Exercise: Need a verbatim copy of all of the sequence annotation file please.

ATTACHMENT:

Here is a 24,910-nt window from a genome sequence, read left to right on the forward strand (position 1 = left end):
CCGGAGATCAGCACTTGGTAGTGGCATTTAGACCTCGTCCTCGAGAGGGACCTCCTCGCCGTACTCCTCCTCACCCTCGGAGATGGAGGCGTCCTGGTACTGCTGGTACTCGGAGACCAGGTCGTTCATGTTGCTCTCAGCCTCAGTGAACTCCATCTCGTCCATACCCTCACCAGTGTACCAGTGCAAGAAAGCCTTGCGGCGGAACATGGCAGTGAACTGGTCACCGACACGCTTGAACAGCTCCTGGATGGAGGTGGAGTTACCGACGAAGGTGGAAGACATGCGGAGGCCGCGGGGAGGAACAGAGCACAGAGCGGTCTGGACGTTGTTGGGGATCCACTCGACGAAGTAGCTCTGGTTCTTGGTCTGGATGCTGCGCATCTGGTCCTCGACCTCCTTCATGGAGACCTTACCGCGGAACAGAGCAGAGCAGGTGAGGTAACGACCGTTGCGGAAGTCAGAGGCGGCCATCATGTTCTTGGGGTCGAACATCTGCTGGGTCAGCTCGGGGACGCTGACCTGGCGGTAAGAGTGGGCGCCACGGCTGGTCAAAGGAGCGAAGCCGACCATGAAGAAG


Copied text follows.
Here is a 24,910-nt window from a genome sequence, read left to right on the forward strand (position 1 = left end):
CCGGAGATCAGCACTTGGTAGTGGCATTTAGACCTCGTCCTCGAGAGGGACCTCCTCGCCGTACTCCTCCTCACCCTCGGAGATGGAGGCGTCCTGGTACTGCTGGTACTCGGAGACCAGGTCGTTCATGTTGCTCTCAGCCTCAGTGAACTCCATCTCGTCCATACCCTCACCAGTGTACCAGTGCAAGAAAGCCTTGCGGCGGAACATGGCAGTGAACTGGTCACCGACACGCTTGAACAGCTCCTGGATGGAGGTGGAGTTACCGACGAAGGTGGAAGACATGCGGAGGCCGCGGGGAGGAACAGAGCACAGAGCGGTCTGGACGTTGTTGGGGATCCACTCGACGAAGTAGCTCTGGTTCTTGGTCTGGATGCTGCGCATCTGGTCCTCGACCTCCTTCATGGAGACCTTACCGCGGAACAGAGCAGAGCAGGTGAGGTAACGACCGTTGCGGAAGTCAGAGGCGGCCATCATGTTCTTGGGGTCGAACATCTGCTGGGTCAGCTCGGGGACGCTGACCTGGCGGTAAGAGTGGGCGCCACGGCTGGTCAAAGGAGCGAAGCCGACCATGAAGAAG